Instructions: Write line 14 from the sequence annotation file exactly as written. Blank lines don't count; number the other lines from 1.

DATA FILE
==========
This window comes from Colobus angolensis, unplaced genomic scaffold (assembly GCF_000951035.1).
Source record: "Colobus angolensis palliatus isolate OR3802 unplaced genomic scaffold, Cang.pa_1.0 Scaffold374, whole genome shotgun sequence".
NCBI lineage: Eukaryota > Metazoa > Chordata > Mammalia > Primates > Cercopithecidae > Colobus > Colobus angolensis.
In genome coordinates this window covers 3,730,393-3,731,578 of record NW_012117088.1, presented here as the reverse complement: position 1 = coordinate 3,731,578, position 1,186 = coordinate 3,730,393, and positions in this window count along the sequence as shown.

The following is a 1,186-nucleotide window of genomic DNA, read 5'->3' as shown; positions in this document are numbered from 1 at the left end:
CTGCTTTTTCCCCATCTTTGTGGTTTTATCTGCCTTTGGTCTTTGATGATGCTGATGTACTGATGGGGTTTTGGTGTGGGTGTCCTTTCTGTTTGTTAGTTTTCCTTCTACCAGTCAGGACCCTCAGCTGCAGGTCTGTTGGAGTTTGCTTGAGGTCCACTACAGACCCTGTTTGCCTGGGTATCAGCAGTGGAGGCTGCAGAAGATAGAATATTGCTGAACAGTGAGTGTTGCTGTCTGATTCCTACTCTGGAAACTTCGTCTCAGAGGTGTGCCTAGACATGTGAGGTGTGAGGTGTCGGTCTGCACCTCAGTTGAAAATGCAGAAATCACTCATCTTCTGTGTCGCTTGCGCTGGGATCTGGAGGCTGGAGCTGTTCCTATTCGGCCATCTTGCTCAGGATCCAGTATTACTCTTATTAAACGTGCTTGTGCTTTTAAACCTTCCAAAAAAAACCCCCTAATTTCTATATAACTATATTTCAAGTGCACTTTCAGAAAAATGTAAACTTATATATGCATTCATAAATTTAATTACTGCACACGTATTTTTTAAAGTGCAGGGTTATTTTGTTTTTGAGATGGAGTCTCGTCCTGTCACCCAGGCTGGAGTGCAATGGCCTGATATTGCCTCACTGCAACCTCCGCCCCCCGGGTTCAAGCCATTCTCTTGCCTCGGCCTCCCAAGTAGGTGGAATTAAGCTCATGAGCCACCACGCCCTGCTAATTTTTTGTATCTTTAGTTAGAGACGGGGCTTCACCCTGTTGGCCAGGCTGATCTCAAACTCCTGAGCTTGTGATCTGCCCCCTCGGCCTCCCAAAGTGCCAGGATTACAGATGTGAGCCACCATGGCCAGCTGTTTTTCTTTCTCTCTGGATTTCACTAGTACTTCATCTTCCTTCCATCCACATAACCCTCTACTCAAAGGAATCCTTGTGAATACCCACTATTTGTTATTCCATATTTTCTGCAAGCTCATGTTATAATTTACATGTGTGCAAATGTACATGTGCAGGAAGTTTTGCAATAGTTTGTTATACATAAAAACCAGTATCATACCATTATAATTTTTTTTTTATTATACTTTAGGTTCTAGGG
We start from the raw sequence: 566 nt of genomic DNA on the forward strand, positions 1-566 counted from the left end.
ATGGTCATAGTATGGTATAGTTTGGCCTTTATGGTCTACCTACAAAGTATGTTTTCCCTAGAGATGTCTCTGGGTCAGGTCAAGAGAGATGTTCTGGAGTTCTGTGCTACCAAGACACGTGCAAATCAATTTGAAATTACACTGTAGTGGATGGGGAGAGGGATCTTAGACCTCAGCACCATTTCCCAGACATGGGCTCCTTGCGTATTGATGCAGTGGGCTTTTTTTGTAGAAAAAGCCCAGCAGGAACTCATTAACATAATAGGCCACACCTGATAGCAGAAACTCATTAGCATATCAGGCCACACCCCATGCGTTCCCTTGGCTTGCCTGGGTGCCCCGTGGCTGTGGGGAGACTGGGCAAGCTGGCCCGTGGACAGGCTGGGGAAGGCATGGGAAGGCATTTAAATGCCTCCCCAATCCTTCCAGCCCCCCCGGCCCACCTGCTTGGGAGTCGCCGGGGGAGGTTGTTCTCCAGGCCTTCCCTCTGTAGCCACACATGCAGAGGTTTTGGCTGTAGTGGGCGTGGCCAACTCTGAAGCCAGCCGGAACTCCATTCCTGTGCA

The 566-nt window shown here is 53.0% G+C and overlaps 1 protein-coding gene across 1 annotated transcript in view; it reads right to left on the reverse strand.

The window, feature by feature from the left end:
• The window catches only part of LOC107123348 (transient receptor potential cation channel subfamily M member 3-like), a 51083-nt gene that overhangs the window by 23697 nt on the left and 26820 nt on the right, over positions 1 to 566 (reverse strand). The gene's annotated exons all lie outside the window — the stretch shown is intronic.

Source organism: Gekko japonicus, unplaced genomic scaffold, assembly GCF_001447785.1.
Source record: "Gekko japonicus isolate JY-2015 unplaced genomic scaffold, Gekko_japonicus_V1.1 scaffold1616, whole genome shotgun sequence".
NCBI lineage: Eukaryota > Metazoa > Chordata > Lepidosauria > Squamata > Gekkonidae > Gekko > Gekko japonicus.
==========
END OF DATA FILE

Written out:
NCBI lineage: Eukaryota > Metazoa > Chordata > Lepidosauria > Squamata > Gekkonidae > Gekko > Gekko japonicus.